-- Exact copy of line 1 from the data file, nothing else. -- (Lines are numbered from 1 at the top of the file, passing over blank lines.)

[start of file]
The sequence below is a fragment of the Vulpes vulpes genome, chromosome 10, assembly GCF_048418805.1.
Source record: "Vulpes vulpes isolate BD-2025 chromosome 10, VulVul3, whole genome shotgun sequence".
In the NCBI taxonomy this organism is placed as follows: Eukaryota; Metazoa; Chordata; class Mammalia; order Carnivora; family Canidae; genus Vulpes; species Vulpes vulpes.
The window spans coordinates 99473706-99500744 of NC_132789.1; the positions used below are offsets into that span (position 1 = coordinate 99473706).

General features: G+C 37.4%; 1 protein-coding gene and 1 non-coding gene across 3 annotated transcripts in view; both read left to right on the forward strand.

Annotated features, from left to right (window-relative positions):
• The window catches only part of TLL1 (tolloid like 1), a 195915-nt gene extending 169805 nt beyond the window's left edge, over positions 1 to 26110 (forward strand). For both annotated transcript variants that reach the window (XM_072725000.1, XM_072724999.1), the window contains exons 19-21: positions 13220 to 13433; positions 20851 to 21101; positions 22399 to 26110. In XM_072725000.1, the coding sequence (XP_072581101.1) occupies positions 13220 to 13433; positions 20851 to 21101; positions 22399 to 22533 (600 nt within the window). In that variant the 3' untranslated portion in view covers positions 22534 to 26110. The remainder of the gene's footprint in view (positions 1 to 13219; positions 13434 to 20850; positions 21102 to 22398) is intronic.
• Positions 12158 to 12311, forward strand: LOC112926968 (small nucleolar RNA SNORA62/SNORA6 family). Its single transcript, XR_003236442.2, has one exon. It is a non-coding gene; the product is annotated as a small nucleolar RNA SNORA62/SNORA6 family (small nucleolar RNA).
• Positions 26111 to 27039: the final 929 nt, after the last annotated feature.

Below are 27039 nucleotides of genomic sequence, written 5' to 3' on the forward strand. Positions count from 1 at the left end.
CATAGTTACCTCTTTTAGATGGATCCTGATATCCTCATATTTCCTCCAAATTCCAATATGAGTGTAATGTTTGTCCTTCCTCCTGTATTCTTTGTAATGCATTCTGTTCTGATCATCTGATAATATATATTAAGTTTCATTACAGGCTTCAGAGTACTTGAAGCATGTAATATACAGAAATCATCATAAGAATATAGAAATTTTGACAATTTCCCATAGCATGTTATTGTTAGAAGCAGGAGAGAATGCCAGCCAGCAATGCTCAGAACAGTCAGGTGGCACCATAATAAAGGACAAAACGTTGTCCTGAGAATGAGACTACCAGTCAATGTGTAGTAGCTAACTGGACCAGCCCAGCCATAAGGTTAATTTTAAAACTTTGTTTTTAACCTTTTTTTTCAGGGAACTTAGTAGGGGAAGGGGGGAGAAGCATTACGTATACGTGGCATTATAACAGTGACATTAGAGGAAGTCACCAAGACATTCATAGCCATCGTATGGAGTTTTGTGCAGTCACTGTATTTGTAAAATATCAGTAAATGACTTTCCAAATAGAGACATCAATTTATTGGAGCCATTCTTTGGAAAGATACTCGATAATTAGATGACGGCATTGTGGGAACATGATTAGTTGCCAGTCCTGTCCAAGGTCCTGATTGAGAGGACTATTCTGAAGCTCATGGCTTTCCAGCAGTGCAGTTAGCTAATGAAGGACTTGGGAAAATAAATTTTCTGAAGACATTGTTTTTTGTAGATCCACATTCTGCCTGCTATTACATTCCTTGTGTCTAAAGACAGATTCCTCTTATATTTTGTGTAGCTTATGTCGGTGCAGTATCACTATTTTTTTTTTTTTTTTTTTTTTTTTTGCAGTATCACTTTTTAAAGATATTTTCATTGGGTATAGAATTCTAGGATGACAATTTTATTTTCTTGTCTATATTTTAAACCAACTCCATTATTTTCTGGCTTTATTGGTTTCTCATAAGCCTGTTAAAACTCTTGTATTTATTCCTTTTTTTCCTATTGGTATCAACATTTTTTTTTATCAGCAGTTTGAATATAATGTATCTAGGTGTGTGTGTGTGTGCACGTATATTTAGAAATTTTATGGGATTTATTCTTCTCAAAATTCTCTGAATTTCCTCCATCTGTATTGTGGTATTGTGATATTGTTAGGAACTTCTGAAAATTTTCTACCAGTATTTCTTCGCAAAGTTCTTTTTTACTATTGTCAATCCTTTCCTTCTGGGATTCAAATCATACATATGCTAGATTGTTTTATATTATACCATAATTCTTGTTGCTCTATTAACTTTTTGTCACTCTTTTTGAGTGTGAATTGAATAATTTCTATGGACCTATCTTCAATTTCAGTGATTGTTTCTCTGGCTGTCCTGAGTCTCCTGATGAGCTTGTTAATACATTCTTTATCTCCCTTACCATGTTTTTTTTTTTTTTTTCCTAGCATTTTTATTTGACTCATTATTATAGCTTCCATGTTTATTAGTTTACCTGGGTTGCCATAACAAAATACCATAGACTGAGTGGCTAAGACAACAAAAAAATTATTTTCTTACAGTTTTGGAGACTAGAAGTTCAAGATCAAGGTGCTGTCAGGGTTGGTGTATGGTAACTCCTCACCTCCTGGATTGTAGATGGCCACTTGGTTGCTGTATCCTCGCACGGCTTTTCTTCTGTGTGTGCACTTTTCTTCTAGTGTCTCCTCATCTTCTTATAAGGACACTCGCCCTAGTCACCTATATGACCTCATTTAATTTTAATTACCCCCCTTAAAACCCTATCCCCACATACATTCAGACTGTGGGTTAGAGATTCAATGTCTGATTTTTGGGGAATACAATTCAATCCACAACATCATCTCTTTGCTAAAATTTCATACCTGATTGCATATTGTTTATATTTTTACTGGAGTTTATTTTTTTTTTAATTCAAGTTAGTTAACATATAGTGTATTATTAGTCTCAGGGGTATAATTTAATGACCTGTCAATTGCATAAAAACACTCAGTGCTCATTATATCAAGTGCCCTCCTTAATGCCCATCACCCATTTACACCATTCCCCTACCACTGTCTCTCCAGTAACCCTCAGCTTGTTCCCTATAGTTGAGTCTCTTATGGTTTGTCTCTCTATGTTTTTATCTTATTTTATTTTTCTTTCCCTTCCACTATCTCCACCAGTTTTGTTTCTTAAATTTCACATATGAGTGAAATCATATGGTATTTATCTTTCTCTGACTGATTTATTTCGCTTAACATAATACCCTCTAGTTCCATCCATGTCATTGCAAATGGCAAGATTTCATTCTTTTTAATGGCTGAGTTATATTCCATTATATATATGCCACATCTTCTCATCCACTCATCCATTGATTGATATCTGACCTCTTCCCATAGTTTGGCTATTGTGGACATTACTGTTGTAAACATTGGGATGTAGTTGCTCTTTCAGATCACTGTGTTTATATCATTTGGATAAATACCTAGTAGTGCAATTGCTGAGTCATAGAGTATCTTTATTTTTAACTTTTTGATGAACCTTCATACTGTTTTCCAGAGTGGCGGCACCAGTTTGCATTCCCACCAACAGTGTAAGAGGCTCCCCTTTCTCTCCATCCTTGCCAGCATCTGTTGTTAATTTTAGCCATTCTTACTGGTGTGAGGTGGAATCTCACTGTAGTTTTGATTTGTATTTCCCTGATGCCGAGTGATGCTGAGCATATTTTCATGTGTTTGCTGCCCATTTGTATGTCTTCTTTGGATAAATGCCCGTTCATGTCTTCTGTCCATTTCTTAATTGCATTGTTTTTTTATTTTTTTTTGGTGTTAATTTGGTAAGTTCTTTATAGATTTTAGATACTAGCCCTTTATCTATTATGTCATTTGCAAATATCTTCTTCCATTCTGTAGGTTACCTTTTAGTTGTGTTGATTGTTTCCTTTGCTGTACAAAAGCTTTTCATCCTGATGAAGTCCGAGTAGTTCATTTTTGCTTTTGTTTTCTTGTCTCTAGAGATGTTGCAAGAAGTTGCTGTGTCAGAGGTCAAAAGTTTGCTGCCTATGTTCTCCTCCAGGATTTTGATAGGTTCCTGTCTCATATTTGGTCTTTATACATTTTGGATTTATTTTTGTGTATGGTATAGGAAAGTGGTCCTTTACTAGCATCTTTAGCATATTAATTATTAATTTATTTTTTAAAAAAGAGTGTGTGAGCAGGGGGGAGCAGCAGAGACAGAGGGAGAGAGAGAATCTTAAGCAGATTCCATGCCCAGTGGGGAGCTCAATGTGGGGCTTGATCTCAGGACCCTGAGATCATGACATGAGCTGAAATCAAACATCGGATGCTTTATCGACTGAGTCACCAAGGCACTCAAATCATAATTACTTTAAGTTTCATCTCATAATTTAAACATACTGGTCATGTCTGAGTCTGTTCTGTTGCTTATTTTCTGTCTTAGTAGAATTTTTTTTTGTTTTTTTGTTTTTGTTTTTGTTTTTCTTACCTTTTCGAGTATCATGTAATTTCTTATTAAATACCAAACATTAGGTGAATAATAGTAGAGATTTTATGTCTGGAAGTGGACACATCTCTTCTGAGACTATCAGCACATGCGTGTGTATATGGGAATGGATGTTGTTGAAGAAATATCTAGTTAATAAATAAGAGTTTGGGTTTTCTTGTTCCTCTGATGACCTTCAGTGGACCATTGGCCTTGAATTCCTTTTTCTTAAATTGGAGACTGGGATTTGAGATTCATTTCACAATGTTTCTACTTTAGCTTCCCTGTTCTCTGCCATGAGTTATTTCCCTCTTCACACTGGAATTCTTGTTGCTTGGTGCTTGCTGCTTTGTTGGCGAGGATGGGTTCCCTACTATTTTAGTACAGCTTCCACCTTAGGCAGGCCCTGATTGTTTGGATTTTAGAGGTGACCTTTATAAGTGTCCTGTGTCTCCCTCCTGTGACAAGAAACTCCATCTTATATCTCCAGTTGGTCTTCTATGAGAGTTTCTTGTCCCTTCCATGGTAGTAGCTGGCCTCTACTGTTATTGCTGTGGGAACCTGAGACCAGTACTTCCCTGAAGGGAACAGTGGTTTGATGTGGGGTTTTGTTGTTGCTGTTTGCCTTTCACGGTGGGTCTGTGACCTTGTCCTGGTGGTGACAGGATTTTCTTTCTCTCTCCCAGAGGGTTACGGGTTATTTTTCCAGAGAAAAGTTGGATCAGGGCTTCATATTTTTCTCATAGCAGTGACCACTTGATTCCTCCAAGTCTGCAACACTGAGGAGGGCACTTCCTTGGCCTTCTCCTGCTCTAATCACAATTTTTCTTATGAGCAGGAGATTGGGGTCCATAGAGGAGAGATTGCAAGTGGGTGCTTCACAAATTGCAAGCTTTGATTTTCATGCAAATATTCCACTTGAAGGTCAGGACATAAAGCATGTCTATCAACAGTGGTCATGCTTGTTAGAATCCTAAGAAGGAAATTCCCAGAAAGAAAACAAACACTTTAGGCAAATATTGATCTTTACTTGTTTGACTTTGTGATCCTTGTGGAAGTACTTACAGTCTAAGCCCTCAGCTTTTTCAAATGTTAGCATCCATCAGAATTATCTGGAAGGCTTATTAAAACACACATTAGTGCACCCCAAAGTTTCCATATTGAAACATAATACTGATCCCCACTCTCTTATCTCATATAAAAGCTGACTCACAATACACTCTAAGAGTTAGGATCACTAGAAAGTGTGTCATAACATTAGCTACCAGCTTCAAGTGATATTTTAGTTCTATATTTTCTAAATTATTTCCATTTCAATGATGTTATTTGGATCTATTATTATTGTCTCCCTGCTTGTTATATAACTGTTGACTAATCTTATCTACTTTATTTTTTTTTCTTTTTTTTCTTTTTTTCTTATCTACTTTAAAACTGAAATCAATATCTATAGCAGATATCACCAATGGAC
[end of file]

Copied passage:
The sequence below is a fragment of the Vulpes vulpes genome, chromosome 10, assembly GCF_048418805.1.